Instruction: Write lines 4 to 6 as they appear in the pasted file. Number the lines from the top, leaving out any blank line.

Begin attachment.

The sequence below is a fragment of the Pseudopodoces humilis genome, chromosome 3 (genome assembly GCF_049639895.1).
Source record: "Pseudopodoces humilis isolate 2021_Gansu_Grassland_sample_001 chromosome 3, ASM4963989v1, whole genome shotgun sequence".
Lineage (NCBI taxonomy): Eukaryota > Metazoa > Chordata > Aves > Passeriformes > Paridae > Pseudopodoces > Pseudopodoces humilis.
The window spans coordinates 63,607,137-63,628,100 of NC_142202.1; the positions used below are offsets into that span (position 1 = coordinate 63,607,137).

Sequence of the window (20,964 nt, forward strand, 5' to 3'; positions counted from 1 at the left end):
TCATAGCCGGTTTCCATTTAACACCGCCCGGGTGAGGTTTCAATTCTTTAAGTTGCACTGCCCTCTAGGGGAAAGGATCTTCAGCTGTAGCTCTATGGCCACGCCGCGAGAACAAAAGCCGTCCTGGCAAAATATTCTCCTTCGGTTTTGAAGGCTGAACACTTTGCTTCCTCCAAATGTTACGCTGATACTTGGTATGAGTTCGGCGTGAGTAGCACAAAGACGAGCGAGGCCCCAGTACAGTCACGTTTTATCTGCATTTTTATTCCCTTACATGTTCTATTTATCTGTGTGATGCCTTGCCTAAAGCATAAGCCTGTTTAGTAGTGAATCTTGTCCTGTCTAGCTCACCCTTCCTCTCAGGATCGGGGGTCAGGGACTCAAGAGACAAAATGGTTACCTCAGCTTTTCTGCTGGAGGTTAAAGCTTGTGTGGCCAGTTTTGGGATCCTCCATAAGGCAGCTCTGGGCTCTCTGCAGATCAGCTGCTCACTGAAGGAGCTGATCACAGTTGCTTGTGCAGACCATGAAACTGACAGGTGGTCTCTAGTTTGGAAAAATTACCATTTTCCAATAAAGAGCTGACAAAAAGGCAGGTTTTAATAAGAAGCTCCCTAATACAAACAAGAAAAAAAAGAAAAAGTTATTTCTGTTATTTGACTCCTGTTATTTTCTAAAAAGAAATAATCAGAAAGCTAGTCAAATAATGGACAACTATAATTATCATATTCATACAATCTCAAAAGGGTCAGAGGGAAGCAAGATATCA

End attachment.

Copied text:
The window spans coordinates 63,607,137-63,628,100 of NC_142202.1; the positions used below are offsets into that span (position 1 = coordinate 63,607,137).

Sequence of the window (20,964 nt, forward strand, 5' to 3'; positions counted from 1 at the left end):
TCATAGCCGGTTTCCATTTAACACCGCCCGGGTGAGGTTTCAATTCTTTAAGTTGCACTGCCCTCTAGGGGAAAGGATCTTCAGCTGTAGCTCTATGGCCACGCCGCGAGAACAAAAGCCGTCCTGGCAAAATATTCTCCTTCGGTTTTGAAGGCTGAACACTTTGCTTCCTCCAAATGTTACGCTGATACTTGGTATGAGTTCGGCGTGAGTAGCACAAAGACGAGCGAGGCCCCAGTACAGTCACGTTTTATCTGCATTTTTATTCCCTTACATGTTCTATTTATCTGTGTGATGCCTTGCCTAAAGCATAAGCCTGTTTAGTAGTGAATCTTGTCCTGTCTAGCTCACCCTTCCTCTCAGGATCGGGGGTCAGGGACTCAAGAGACAAAATGGTTACCTCAGCTTTTCTGCTGGAGGTTAAAGCTTGTGTGGCCAGTTTTGGGATCCTCCATAAGGCAGCTCTGGGCTCTCTGCAGATCAGCTGCTCACTGAAGGAGCTGATCACAGTTGCTTGTGCAGACCATGAAACTGACAGGTGGTCTCTAGTTTGGAAAAATTACCATTTTCCAATAAAGAGCTGACAAAAAGGCAGGTTTTAATAAGAAGCTCCCTAATACAAACAAGAAAAAAAAGAAAAAGTTATTTCTGTTATTTGACTCCTGTTATTTTCTAAAAAGAAATAATCAGAAAGCTAGTCAAATAATGGACAACTATAATTATCATATTCATACAATCTCAAAAGGGTCAGAGGGAAGCAAGATATCA